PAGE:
I can’t believe summer is drawing to a close! Well, not really…It’ll still be really hot down here in middle Tennessee for at least another month or so. But to me, especially being from the north, Labor Day weekend always feels like the end of summer – kids go back to school, it begins to get colder, the holidays start creeping up, and so on. And it has been a great summer, at least for me. I worked hard, played some cool shows, hosted a couple of Berklee alumni events, took my first yoga class, released a CD of originals with my band “Skinny Buddha” and had an action-packed 10 day trip to New England, during which I gave a clinic and performance at the Berklee College of Music. And most importantly, I celebrated another anniversary with my wife and best friend of 18 years (I think this is the beginning of a beautiful friendship…).
So what’s in store for the fall, you might ask? I’ve got lots going on – I just had the transmission rebuilt in my van, began a new round of P90X, started an herb garden on my back deck, plan to have a yard sale this coming weekend…seriously, I do have a lot of big things in the works.
Skinny Buddha will be the guest artist on “The Mando Blues Radio Show”, with the taping coming up on Monday, November 16, and aired on Wednesday, September 18 on 107.1 FM Radio Free Nashville. Thanks to Whit Hubner from Nashville’s very own “Hippie Radio” we will be rocking the “Mando Blues Tent” with a six song performance. If you haven’t yet discovered it, Hippie Radio is the coolest radio station in Nashville, and you can get a free phone app from their website and listen to them anywhere. Pretty groovy stuff!
Coming up in October, I’ll be playing guitar with “The Peach Pickers” featuring Rhett Akins and Dallas Davidson on the sold out “Luke Bryan Farm Tour”. We did this last year and it was a hoot! This year’s band will consist of Nick Forchione on drums, “G-men” Mike Chapman on bass and Chris Luzinger on guitar, and yours truly on guitar and harmony vocals (for those of you who don’t know, the G-men are an infamous group of Nashville session players who played on all of the Garth Brooks records). Look for us when we come to a farm near you!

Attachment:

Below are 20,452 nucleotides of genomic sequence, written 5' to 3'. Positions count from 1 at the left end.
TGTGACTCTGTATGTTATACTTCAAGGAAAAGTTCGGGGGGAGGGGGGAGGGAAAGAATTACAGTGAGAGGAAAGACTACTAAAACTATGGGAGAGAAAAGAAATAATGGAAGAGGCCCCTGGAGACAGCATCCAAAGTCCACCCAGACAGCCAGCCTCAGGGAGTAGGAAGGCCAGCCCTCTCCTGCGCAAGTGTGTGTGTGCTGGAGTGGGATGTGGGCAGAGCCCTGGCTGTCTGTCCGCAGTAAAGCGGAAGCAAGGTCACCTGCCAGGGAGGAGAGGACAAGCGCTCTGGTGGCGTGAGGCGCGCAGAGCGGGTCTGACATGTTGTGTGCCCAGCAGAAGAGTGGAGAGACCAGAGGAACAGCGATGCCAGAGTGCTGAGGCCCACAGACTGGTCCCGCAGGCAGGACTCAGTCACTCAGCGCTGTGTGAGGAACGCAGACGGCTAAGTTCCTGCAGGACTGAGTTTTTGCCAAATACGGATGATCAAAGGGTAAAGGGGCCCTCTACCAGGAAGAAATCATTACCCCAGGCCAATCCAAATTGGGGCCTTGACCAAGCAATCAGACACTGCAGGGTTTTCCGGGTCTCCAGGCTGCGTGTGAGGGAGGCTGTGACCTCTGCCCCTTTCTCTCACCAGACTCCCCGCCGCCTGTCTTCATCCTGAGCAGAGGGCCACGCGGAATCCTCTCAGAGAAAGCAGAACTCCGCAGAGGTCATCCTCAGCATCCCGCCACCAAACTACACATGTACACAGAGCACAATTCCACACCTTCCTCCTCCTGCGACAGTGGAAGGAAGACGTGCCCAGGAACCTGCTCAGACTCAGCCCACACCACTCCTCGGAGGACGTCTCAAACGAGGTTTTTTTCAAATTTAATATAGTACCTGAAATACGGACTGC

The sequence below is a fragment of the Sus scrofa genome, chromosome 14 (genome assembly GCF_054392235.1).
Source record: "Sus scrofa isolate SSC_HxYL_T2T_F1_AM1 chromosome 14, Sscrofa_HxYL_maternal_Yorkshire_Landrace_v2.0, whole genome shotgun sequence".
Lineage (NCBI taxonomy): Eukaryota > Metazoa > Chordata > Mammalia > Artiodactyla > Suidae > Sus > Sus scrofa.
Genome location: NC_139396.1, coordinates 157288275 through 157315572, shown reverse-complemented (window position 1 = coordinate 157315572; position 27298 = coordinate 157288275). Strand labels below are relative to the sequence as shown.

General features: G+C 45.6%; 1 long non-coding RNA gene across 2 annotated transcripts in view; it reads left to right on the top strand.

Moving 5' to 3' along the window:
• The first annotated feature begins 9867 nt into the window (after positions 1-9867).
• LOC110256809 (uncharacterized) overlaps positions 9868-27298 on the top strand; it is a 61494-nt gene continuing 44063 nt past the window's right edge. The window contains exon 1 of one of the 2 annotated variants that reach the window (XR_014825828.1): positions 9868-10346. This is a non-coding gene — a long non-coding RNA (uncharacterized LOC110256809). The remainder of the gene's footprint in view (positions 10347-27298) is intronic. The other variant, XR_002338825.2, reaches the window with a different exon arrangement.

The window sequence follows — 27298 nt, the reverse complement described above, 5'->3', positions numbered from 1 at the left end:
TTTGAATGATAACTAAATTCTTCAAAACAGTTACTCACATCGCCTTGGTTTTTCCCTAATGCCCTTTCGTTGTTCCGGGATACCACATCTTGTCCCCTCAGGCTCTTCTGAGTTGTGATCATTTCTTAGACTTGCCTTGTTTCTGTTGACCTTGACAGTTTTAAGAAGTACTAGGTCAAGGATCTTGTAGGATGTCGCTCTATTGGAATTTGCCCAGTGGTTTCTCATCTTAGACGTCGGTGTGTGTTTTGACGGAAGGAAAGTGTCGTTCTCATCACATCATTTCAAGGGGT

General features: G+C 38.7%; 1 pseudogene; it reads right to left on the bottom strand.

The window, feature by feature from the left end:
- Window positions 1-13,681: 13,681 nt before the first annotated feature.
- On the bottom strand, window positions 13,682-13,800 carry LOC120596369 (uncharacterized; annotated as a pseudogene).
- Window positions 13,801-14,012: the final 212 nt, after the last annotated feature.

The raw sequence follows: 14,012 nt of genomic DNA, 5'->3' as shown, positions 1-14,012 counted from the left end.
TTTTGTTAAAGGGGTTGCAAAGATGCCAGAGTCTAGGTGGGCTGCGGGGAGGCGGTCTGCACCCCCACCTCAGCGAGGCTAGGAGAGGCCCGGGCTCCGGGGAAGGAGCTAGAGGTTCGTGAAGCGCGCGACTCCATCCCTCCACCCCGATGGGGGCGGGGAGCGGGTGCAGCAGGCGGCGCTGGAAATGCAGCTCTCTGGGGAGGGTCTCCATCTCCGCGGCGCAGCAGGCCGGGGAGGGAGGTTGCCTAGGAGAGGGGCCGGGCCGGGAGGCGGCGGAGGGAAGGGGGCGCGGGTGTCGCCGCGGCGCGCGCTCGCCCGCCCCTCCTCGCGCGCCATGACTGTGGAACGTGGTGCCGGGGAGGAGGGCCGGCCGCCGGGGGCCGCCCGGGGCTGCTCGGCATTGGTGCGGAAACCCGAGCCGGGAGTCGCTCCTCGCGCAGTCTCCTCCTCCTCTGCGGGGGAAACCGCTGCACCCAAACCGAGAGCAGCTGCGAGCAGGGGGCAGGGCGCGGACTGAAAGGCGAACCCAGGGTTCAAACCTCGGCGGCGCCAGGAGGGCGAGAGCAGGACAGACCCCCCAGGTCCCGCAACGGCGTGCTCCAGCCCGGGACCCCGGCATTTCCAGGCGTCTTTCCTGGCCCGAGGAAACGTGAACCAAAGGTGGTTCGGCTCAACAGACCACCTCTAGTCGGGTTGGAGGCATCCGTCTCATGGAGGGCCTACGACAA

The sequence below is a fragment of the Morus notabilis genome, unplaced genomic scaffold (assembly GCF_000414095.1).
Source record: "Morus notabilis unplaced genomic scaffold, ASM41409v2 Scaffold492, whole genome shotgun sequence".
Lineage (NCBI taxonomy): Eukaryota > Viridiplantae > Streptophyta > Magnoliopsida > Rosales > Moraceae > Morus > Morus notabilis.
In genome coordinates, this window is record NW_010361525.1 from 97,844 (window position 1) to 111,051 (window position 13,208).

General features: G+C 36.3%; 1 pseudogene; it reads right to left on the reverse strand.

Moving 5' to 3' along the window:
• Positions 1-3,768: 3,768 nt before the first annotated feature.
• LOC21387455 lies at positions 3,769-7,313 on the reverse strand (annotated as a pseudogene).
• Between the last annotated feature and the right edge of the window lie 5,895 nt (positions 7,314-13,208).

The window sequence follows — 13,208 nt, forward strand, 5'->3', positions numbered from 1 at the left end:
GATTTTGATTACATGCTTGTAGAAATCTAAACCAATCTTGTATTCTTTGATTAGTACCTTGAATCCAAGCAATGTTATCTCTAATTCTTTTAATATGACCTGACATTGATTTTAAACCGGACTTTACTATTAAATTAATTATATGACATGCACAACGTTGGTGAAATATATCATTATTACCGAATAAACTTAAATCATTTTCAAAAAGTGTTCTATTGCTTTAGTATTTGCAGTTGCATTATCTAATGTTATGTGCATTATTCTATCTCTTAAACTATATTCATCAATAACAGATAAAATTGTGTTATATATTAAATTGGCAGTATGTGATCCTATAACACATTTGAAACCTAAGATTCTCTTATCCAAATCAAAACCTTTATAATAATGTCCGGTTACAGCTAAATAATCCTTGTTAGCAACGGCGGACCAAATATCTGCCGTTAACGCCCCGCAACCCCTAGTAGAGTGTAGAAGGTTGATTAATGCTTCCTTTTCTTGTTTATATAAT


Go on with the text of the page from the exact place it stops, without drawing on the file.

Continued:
On Monday, October 28 I’ll be hosting the last Nashville Berklee Jam of 2013 at The Rutledge with special guest speaker, performance coach, Diane Kimbrough. Diane has coached a wide array of artists ranging from beginners to artists like Shania Twain and Toby Keith. After her talk, she will be critiquing and coaching some of the regular performers from our bimonthly jam. This event is open to the public and should be a great night!
Starting in November, I will be playing some shows with a northern Alabama-based band “The Flashbacks”. Along with Mike Chapman and some other veteran players, I will be digging into a night of 60s and 70s R&B and Motown.
On Wednesday, November 27 Skinny Buddha will be performing a set of Jimi Hendrix music at Nashville’s “Soulshine Pizza” for their special “Jimi Hendrix Tribute Night ” being held on the great guitarist’s birthday. This night will begin with our performance at 9 PM and will conclude with a second show of Hendrix music performed by the legendary, Phil Brown (formerly of Little Feat). This is a great excuse to learn some new Hendrix tunes (well, new to me) and I’m planning on digging into some deep cuts like “Who Knows”, “Hear My Train a Comin’”, “Drivin’ South” and “Stone Free”, in addition to my regular repertoire of Jimi favorites. For any of you that know me, this is an extra special night; one I am honored to be a part of. I first heard Jimi Hendrix at the age of 11, when the sounds of his Woodstock performance of the Star-Spangled Banner sent me on a musical adventure that I am happy to be still exploring.
And lastly, I am planning to record some more Skinny Buddha music.
That’s about it for now. I hope you all had a great summer and that the fall will bring you much peace and happiness. I guess I’d better go clean out my garage to get ready for the big yard sale!